Lung cancer is one of the three most prevalent cancers in the U.S., along with breast and prostate cancer. Unfortunately, unlike breast cancer and prostate cancer, which affect similar numbers of people as lung cancer, lung cancer is much more deadly. Lung cancer is the leading cause of cancer-related death in the U.S. and worldwide. This is true for both men and women. In 2012, lung cancer was responsible for 1.56 million deaths. The symptoms of lung cancer include weight loss, coughing, coughing up blood, shortness of breath, fever, chest pain and difficulty swallowing, but these symptoms are common to other respiratory illnesses, so their lack of distinctness delays medical attention to the cancer until it’s too late.
The single greatest risk factor for lung cancer, by far, is long-term exposure to tobacco smoke, including secondhand exposure. Tobacco exposure accounts for 80-90 percent of lung cancer cases. The other primary risk factors are exposure to asbestos, radon gas or certain other air pollutions as well as, unfortunately, genetics. However, these only accounts for about 10-15 percent of lung cancer cases. Radon gas is a direct result of the breakdown of radium which is a product of the breakdown of uranium. It’s considerably more common in some places than others due to the prevalence or absence of radium deposits in the soil. It’s believed that air pollution accounts for about 1.5 percent of lung cancer cases. Genetic causes of lung cancer are not entirely understood, as is the case with most gene-related health issues.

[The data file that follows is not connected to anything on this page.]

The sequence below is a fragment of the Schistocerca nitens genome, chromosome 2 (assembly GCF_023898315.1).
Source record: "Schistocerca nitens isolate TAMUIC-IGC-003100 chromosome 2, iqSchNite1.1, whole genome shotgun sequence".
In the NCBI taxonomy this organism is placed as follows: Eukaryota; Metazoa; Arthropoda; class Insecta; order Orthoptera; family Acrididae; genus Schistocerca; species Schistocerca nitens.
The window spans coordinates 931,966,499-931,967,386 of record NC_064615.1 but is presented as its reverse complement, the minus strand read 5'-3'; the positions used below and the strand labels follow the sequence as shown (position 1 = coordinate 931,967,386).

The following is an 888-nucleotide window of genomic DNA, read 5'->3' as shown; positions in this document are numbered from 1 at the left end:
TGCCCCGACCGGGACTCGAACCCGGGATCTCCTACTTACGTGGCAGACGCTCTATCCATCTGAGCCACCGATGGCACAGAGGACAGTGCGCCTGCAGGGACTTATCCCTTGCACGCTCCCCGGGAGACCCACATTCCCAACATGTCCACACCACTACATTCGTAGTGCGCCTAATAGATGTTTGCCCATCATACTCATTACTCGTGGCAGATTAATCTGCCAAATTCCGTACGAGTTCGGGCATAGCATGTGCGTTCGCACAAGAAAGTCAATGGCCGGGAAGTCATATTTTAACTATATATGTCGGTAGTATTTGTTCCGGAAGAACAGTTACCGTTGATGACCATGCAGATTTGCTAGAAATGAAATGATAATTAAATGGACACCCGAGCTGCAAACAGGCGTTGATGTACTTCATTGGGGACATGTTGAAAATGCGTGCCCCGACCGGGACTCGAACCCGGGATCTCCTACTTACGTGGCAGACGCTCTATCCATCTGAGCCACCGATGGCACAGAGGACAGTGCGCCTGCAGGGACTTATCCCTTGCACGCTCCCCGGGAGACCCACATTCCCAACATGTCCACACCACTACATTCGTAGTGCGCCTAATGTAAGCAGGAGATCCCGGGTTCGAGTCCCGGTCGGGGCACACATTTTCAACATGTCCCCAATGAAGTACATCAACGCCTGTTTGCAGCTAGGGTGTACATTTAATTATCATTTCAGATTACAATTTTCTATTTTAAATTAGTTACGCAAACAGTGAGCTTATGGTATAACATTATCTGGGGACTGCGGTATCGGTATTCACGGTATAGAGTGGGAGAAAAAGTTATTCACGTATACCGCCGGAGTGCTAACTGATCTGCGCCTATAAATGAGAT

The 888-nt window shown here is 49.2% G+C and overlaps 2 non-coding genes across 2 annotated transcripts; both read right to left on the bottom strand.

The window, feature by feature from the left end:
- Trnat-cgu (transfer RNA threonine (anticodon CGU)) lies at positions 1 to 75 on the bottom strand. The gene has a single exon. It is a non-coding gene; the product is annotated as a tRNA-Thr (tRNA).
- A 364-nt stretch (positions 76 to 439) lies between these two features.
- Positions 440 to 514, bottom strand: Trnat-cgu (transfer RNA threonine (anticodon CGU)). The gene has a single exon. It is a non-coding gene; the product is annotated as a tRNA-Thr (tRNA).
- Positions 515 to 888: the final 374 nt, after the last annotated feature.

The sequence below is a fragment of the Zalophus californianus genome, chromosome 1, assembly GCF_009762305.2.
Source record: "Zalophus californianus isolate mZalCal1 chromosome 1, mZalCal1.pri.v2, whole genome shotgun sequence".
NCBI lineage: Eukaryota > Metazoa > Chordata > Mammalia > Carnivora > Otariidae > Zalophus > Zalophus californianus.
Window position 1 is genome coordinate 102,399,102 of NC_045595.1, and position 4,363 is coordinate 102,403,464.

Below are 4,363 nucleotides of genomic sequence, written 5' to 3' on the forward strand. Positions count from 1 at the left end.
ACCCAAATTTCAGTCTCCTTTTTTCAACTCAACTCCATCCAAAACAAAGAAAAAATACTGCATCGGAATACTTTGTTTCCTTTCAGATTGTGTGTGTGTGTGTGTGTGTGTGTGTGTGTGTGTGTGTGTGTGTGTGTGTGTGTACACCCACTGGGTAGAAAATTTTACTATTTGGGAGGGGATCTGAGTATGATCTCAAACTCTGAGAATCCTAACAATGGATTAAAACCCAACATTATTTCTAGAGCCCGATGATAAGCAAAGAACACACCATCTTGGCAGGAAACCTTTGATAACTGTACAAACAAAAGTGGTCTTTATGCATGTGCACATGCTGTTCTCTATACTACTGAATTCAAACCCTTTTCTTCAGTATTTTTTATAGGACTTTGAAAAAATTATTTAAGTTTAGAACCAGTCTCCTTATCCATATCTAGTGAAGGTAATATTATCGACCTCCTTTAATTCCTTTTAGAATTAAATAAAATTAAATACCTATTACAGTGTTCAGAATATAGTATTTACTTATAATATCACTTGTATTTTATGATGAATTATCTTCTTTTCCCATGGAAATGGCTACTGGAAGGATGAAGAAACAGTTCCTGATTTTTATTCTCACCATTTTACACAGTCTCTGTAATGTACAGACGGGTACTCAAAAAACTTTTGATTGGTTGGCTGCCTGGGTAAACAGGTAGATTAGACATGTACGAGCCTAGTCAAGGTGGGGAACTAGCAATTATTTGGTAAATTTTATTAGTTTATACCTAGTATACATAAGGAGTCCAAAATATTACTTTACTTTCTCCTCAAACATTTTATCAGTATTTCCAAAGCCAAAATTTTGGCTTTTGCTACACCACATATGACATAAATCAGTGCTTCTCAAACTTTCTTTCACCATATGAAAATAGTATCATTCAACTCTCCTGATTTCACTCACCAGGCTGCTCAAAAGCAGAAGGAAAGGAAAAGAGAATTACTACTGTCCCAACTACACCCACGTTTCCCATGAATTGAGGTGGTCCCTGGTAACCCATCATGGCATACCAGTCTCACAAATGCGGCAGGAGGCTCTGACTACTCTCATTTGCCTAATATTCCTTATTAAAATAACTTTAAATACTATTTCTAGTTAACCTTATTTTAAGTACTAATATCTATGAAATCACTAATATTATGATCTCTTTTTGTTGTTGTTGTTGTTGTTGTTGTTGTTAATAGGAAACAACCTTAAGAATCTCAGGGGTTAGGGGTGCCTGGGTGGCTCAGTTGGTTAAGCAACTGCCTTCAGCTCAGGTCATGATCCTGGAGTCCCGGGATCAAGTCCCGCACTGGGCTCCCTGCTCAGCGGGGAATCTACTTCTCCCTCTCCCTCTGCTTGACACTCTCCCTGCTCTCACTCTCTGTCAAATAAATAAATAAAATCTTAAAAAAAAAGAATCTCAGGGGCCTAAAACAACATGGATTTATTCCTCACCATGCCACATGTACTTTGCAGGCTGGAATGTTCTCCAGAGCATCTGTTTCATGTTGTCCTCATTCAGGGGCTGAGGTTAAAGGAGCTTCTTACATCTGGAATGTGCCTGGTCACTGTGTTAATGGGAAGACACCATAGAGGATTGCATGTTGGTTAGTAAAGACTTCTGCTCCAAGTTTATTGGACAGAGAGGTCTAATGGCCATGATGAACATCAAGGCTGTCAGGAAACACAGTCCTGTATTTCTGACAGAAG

The five-year survival rate of lung cancer is 16.8 percent based on 2004 to 2010 statistics. Although this is truly tragic, it’s in large part because large majorities, more than 57 percent, of lung cancer cases that are discovered are in the late stages in which the cancer has metastasized. Of these cases, only 4 percent of people survive for five years. Therefore, 2.28 percent of lung cancer patients are diagnosed with late stage lung cancer and survive for five years or more.
The survival rate for individuals who are diagnosed with early stage lung cancer is 54 percent. Unfortunately, only 15 percent of cancer diagnoses are in the local stage. If we can convert even half of the late and middle stage diagnoses, which together account for a full 79 percent of all lung cancer cases, to early-stage diagnoses through regular checks and early detection, then the five-year survival rate of all lung cancer cases would rise to almost 32 percent. That is a big hypothetical completely dependent on the fact that relative survival for localized lung cancer remains static.
These statistics, 54 percent of lung cancer deaths, is an incredibly good reason for all long term smokers or secondhand smokers to get regular tests for lung cancer after the age of fifty. The average age of diagnosis is 70 while the average age at death is 72. If you or your partner has smoked for decades, get checked regularly.
Perhaps the greatest tragedy is that even after successful treatment of the original tumor, the cancer may have spread to inoperable areas, necessitating alternative and less invasive options like precision radiology. Treatment options are limited in most cancer cases. Radiotherapy and chemotherapy are common treatments for the late stages of cancer. Early stage lung cancer can see surgery as effective depending on the health of the individual and the type of cancer. Ultimately, hope for survival depends on early detection, a good attitude and a capable cancer care team.